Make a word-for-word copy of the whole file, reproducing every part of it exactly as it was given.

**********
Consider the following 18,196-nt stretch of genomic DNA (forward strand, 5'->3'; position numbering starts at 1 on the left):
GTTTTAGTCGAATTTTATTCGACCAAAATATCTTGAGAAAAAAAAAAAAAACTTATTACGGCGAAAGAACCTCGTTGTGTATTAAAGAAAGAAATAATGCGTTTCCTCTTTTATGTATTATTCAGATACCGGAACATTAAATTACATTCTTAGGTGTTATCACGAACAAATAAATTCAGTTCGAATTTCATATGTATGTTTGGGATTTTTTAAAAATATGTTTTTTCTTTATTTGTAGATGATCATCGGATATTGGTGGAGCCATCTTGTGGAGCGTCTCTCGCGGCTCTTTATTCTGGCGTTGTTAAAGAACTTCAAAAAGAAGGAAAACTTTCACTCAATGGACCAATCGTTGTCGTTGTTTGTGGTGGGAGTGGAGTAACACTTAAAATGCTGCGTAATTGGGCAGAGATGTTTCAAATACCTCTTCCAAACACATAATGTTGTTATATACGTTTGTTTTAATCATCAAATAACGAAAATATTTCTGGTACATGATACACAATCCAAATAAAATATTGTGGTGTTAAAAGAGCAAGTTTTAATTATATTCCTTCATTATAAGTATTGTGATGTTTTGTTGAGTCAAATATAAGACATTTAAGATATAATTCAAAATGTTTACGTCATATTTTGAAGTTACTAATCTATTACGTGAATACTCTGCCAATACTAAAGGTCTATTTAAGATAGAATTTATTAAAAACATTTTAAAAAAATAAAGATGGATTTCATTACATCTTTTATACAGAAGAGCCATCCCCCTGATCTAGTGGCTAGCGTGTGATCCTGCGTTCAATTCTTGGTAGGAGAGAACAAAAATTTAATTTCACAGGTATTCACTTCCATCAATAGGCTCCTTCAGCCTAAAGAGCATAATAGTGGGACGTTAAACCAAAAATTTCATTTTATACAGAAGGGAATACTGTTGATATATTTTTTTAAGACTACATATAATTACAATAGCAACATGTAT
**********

Consider the following 18,196-nt stretch of genomic DNA (forward strand, 5'->3'; position numbering starts at 1 on the left):
GTTTTAGTCGAATTTTATTCGACCAAAATATCTTGAGAAAAAAAAAAAAAACTTATTACGGCGAAAGAACCTCGTTGTGTATTAAAGAAAGAAATAATGCGTTTCCTCTTTTATGTATTATTCAGATACCGGAACATTAAATTACATTCTTAGGTGTTATCACGAACAAATAAATTCAGTTCGAATTTCATATGTATGTTTGGGATTTTTTAAAAATATGTTTTTTCTTTATTTGTAGATGATCATCGGATATTGGTGGAGCCATCTTGTGGAGCGTCTCTCGCGGCTCTTTATTCTGGCGTTGTTAAAGAACTTCAAAAAGAAGGAAAACTTTCACTCAATGGACCAATCGTTGTCGTTGTTTGTGGTGGGAGTGGAGTAACACTTAAAATGCTGCGTAATTGGGCAGAGATGTTTCAAATACCTCTTCCAAACACATAATGTTGTTATATACGTTTGTTTTAATCATCAAATAACGAAAATATTTCTGGTACATGATACACAATCCAAATAAAATATTGTGGTGTTAAAAGAGCAAGTTTTAATTATATTCCTTCATTATAAGTATTGTGATGTTTTGTTGAGTCAAATATAAGACATTTAAGATATAATTCAAAATGTTTACGTCATATTTTGAAGTTACTAATCTATTACGTGAATACTCTGCCAATACTAAAGGTCTATTTAAGATAGAATTTATTAAAAACATTTTAAAAAAATAAAGATGGATTTCATTACATCTTTTATACAGAAGAGCCATCCCCCTGATCTAGTGGCTAGCGTGTGATCCTGCGTTCAATTCTTGGTAGGAGAGAACAAAAATTTAATTTCACAGGTATTCACTTCCATCAATAGGCTCCTTCAGCCTAAAGAGCATAATAGTGGGACGTTAAACCAAAAATTTCATTTTATACAGAAGGGAATACTGTTGATATATTTTTTTAAGACTACATATAATTACAATAGCAACATGTAT